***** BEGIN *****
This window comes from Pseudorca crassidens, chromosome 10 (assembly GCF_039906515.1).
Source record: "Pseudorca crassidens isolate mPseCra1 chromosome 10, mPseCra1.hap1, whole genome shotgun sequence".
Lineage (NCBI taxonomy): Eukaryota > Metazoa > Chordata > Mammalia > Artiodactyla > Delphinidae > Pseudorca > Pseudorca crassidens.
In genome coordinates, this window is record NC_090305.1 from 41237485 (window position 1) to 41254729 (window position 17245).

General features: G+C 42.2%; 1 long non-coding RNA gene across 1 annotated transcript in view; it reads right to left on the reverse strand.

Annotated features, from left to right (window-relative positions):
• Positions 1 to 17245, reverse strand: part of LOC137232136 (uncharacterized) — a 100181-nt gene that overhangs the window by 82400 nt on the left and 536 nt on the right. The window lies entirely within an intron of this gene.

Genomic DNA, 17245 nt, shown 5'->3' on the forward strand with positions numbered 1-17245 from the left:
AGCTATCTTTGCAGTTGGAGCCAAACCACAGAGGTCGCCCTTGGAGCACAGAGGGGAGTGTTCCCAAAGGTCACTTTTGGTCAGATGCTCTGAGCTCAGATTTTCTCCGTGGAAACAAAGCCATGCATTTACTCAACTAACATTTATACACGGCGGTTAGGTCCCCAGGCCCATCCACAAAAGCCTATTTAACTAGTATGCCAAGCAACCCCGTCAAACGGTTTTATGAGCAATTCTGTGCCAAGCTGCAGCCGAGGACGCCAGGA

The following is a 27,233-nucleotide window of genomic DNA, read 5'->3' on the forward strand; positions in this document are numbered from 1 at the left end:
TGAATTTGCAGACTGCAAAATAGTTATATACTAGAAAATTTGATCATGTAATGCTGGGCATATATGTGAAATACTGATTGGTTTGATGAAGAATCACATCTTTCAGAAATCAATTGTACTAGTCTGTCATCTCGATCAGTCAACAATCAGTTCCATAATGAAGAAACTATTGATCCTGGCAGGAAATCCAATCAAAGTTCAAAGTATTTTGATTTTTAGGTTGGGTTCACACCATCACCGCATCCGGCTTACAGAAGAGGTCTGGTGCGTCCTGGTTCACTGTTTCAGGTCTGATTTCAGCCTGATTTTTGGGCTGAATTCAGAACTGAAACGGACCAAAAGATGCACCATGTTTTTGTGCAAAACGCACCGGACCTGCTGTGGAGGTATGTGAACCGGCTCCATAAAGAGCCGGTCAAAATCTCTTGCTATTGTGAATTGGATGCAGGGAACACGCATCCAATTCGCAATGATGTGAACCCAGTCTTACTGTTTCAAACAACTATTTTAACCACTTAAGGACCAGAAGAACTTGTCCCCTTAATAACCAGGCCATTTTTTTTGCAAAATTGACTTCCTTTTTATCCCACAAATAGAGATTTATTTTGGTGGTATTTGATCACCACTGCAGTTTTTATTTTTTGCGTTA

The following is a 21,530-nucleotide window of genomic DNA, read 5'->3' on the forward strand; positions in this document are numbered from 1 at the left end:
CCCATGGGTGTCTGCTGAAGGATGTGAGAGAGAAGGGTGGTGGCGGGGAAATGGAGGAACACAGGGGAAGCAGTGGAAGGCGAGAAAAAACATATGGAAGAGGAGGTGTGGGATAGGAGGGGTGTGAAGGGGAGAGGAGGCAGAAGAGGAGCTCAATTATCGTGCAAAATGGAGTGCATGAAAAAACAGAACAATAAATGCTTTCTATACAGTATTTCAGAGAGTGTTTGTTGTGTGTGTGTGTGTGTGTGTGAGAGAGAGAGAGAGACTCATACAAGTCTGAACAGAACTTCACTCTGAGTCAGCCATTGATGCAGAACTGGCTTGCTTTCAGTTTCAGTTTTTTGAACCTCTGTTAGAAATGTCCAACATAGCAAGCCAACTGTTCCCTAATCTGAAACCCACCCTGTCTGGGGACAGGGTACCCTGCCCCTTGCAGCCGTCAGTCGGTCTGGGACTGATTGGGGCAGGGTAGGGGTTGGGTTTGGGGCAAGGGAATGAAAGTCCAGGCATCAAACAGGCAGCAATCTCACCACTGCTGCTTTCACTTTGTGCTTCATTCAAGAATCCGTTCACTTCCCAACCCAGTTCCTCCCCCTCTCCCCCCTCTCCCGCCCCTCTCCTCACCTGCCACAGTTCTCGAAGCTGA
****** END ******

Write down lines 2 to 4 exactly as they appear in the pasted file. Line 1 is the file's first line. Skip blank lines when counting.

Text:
Source record: "Pseudorca crassidens isolate mPseCra1 chromosome 10, mPseCra1.hap1, whole genome shotgun sequence".
Lineage (NCBI taxonomy): Eukaryota > Metazoa > Chordata > Mammalia > Artiodactyla > Delphinidae > Pseudorca > Pseudorca crassidens.
In genome coordinates, this window is record NC_090305.1 from 41237485 (window position 1) to 41254729 (window position 17245).